Editor’s note: In preparation for this month’s #BirthGenius chat, we asked Jodine Chase if she would guest blog about how online communities can start to think about how to manage conflict and dissent online. We’re thrilled she contributed this piece, which also ran today on her blog, Jodine’s World. Want to keep the convo going? Join us for our chat on Friday at 1:30 eastern.

Our social media communities are no strangers to dissent and conflict. A cozy virtual living room discussion with trusted friends sharing birthing and breastfeeding stories can turn to red hot anger or ice-cold silence in the click of a keystroke.

And what if it’s not your virtual living room, but rather your virtual waiting room? What if your professional reputation, your livelihood is at stake?

What do you do when things go off the rails? How can you keep your online community a civil and respectful place while still encouraging the dissent that makes it vibrant and valuable? How can you respect all members and provide a safe and supportive environment?

All of us have spent years honing our ability to mediate conflict and dissent in real life – we do it without thinking. We don’t really think about “rules” when it comes to face-to-face communication, but that’s because we have spent a lifetime learning the rules of civil discourse. Look people in the eye whey you’re talking to them. Listen more than you talk. Be as polite as you would to a stranger. Remember the Golden Rule, treat others as you would like to be treated yourself.

So when we participate in social networks we are in fact bringing a lifetime of adherence to the rules of civil discourse to those virtual spaces.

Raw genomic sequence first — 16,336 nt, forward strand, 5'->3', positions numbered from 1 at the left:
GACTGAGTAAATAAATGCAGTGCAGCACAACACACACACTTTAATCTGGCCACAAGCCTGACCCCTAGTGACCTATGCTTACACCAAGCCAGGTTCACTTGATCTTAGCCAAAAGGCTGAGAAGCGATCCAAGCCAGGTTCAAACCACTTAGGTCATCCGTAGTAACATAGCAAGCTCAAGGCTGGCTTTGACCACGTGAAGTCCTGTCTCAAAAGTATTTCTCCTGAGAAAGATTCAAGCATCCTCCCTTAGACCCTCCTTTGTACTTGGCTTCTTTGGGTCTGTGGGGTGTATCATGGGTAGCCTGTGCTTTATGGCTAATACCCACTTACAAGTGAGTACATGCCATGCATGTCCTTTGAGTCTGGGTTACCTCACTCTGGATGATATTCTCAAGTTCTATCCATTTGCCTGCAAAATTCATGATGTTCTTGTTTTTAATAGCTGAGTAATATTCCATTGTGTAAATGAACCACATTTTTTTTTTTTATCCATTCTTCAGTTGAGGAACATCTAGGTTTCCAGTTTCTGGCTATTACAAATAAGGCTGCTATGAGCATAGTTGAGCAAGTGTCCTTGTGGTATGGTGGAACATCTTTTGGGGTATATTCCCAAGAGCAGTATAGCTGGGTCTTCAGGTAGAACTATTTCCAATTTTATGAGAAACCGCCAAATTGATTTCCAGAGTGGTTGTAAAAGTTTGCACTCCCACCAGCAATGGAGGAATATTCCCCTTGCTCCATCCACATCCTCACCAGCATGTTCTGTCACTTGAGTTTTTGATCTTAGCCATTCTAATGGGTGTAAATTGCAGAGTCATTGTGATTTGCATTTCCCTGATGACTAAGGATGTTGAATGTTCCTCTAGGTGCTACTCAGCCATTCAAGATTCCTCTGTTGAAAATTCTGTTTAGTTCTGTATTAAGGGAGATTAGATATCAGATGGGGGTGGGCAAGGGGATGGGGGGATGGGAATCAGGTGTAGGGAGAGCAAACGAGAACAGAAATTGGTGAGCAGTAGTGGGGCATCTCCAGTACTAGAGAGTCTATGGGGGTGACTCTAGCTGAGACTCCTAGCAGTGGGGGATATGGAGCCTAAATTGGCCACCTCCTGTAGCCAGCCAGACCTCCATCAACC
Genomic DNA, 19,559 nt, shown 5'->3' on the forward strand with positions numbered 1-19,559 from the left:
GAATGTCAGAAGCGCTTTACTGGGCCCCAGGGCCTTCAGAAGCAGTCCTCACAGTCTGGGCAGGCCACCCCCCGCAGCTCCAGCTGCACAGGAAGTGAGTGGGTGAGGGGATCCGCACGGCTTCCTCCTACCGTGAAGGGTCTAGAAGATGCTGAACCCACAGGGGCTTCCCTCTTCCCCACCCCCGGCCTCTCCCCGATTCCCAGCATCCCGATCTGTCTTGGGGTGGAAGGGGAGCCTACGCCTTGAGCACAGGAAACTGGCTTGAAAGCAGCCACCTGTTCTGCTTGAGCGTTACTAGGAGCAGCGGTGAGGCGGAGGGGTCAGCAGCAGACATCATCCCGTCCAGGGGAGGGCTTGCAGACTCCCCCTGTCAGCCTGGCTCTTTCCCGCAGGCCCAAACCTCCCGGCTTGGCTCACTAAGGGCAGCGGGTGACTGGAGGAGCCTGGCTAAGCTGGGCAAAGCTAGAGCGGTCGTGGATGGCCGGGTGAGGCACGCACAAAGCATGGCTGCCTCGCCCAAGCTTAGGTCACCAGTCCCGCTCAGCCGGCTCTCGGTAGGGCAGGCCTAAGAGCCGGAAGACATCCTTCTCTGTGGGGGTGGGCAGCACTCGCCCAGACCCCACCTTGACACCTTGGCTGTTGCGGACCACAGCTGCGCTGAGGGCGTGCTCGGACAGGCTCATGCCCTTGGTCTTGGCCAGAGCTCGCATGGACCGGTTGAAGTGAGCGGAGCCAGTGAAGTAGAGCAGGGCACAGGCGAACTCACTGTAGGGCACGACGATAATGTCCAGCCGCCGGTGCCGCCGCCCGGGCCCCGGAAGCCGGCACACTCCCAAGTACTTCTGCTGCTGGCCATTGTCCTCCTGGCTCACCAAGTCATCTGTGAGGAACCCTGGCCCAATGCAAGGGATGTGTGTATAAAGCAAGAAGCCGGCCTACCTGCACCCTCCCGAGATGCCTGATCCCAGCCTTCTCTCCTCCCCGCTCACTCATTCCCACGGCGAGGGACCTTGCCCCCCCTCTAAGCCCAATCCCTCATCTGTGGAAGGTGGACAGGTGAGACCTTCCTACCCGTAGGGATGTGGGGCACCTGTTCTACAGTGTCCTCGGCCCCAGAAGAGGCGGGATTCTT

So why does it break down so often?

Well, remember, it breaks down in real life too. Who hasn’t lost their mind after waiting in a long supermarket lineup only to get to the front of the line and have the clerk put down the “closed.” sign? We can all think of times when civil discourse degenerated into chaos. Tears. Slammed doors. Storming out of rooms. Like the Thanksgiving dinner when Uncle Ted had too much to drink and told his new daughter-in-law what he really thinks about her mother.

We know the rules, and we know when we are breaking them, whether it’s online, or face-to-face. The next day Aunt Jill takes Uncle Ted aside and says “you know you had too much to drink and when you drink you’re an ass. Now you will go make this right.” And at the next family dinner the hard liquor is put away and Uncle Ted keeps himself to one glass of wine.

In the online world there must be a whole new level of discourse and care in communication. Online there are no visual cues. You can’t see Aunt Jill off in the corner turning three new and vibrant shades of red. Uncle Ted, even in his pickled state can sometimes see his new daughter-in-law’s crushed expression and figure he’s gone too far.

And in the family sitting room the offended party can’t just push a button and make the whole scene go away as in an online chat room. In the face-to-face world there is no off button. Oh, you can run out of a room ‘cause your boozy uncle is a cad, but you have to find your keys, your car, your way home. There is time. Time for Aunt Jill to soothe hurt feelings, time for daughter-in-laws hubby to make a gallant stand, time to explain what was said and even mitigate it a bit, since in the world of face-to-face, there is no written record.